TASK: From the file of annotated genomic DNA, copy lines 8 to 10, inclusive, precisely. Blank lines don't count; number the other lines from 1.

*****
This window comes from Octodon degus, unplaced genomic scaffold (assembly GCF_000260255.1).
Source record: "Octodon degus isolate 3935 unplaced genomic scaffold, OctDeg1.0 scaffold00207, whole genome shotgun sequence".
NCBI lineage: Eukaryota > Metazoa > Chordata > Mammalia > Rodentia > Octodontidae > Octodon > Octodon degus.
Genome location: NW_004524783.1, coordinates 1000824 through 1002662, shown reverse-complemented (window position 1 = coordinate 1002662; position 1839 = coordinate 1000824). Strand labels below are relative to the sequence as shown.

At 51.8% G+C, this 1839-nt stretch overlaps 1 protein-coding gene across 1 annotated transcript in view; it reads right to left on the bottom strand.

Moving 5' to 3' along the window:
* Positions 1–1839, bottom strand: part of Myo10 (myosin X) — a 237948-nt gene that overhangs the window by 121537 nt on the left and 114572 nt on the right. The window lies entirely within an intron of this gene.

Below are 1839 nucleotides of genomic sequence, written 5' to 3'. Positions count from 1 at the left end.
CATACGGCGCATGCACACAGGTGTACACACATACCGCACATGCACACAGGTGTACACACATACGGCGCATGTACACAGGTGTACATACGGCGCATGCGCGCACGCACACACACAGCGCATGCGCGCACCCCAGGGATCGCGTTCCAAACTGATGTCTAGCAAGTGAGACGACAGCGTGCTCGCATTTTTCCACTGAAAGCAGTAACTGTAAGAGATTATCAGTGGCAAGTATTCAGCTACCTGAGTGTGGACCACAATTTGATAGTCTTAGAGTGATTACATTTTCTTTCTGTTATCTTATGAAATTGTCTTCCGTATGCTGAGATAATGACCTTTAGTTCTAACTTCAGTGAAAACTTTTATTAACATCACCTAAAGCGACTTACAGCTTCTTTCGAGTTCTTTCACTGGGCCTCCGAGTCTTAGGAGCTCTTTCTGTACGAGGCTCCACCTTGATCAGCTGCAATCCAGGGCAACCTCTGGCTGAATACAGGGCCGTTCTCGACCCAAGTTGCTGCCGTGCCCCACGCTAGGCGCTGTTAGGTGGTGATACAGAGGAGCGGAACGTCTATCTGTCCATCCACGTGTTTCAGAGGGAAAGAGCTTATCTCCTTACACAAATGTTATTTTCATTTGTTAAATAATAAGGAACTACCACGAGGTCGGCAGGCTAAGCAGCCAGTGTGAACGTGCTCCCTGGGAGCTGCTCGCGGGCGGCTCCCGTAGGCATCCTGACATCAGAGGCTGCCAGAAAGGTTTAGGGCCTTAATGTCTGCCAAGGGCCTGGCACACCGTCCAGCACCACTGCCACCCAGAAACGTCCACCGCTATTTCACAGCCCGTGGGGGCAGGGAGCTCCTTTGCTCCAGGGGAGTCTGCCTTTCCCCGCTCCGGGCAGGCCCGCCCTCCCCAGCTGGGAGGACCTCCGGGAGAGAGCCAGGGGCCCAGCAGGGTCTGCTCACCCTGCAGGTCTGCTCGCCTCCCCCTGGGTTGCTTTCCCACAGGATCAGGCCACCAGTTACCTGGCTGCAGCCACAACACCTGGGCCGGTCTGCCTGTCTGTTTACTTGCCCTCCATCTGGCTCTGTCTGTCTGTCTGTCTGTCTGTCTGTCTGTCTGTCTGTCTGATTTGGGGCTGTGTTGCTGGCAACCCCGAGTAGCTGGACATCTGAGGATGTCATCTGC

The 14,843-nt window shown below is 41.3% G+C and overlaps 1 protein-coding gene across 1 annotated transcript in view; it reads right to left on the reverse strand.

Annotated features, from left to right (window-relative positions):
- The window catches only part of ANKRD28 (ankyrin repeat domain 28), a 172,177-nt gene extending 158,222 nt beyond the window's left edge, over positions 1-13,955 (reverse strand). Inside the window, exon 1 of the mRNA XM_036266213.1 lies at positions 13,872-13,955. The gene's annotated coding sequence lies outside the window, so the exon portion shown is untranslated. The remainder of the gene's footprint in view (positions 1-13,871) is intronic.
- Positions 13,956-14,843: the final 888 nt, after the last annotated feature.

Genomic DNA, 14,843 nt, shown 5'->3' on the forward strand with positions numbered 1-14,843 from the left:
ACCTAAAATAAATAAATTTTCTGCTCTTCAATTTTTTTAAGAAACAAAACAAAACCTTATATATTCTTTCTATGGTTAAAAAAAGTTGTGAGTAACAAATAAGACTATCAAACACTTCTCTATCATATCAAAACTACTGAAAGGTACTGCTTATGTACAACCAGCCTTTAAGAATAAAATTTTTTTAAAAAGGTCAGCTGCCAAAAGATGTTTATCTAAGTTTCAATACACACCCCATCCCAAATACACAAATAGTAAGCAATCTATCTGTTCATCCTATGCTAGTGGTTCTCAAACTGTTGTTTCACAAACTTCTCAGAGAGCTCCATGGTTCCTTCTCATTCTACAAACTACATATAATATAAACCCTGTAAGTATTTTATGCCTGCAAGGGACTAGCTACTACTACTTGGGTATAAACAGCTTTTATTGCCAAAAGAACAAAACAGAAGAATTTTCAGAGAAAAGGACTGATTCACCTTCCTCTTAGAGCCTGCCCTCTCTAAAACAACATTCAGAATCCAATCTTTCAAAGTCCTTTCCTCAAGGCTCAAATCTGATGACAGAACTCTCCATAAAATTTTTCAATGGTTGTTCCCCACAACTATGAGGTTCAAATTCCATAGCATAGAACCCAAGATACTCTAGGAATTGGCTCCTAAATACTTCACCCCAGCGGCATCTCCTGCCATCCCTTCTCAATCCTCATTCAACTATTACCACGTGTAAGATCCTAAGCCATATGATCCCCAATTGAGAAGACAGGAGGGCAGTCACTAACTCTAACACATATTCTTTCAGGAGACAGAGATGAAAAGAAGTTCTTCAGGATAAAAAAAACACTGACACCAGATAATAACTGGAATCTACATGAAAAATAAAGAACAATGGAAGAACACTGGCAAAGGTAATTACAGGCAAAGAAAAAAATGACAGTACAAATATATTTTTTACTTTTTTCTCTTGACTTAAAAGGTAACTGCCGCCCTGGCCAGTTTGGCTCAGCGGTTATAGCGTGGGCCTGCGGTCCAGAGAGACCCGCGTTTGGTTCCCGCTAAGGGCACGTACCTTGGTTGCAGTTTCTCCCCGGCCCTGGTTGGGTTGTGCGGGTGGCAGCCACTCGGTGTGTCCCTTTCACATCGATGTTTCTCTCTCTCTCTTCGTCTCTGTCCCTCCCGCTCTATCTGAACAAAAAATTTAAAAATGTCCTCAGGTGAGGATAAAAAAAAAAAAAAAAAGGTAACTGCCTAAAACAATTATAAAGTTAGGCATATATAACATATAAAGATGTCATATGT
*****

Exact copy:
Below are 1839 nucleotides of genomic sequence, written 5' to 3'. Positions count from 1 at the left end.
CATACGGCGCATGCACACAGGTGTACACACATACCGCACATGCACACAGGTGTACACACATACGGCGCATGTACACAGGTGTACATACGGCGCATGCGCGCACGCACACACACAGCGCATGCGCGCACCCCAGGGATCGCGTTCCAAACTGATGTCTAGCAAGTGAGACGACAGCGTGCTCGCATTTTTCCACTGAAAGCAGTAACTGTAAGAGATTATCAGTGGCAAGTATTCAGCTACCTGAGTGTGGACCACAATTTGATAGTCTTAGAGTGATTACATTTTCTTTCTGTTATCTTATGAAATTGTCTTCCGTATGCTGAGATAATGACCTTTAGTTCTAACTTCAGTGAAAACTTTTATTAACATCACCTAAAGCGACTTACAGCTTCTTTCGAGTTCTTTCACTGGGCCTCCGAGTCTTAGGAGCTCTTTCTGTACGAGGCTCCACCTTGATCAGCTGCAATCCAGGGCAACCTCTGGCTGAATACAGGGCCGTTCTCGACCCAAGTTGCTGCCGTGCCCCACGCTAGGCGCTGTTAGGTGGTGATACAGAGGAGCGGAACGTCTATCTGTCCATCCACGTGTTTCAGAGGGAAAGAGCTTATCTCCTTACACAAATGTTATTTTCATTTGTTAAATAATAAGGAACTACCACGAGGTCGGCAGGCTAAGCAGCCAGTGTGAACGTGCTCCCTGGGAGCTGCTCGCGGGCGGCTCCCGTAGGCATCCTGACATCAGAGGCTGCCAGAAAGGTTTAGGGCCTTAATGTCTGCCAAGGGCCTGGCACACCGTCCAGCACCACTGCCACCCAGAAACGTCCACCGCTATTTCACAGCCCGTGGGGGCAGGGAGCTCCTTTGCTCCAGGGGAGTCTGCCTTTCCCCGCTCCGGGCAGGCCCGCCCTCCCCAGCTGGGAGGACCTCCGGGAGAGAGCCAGGGGCCCAGCAGGGTCTGCTCACCCTGCAGGTCTGCTCGCCTCCCCCTGGGTTGCTTTCCCACAGGATCAGGCCACCAGTTACCTGGCTGCAGCCACAACACCTGGGCCGGTCTGCCTGTCTGTTTACTTGCCCTCCATCTGGCTCTGTCTGTCTGTCTGTCTGTCTGTCTGTCTGTCTGTCTGTCTGATTTGGGGCTGTGTTGCTGGCAACCCCGAGTAGCTGGACATCTGAGGATGTCATCTGC

The 14,843-nt window shown below is 41.3% G+C and overlaps 1 protein-coding gene across 1 annotated transcript in view; it reads right to left on the reverse strand.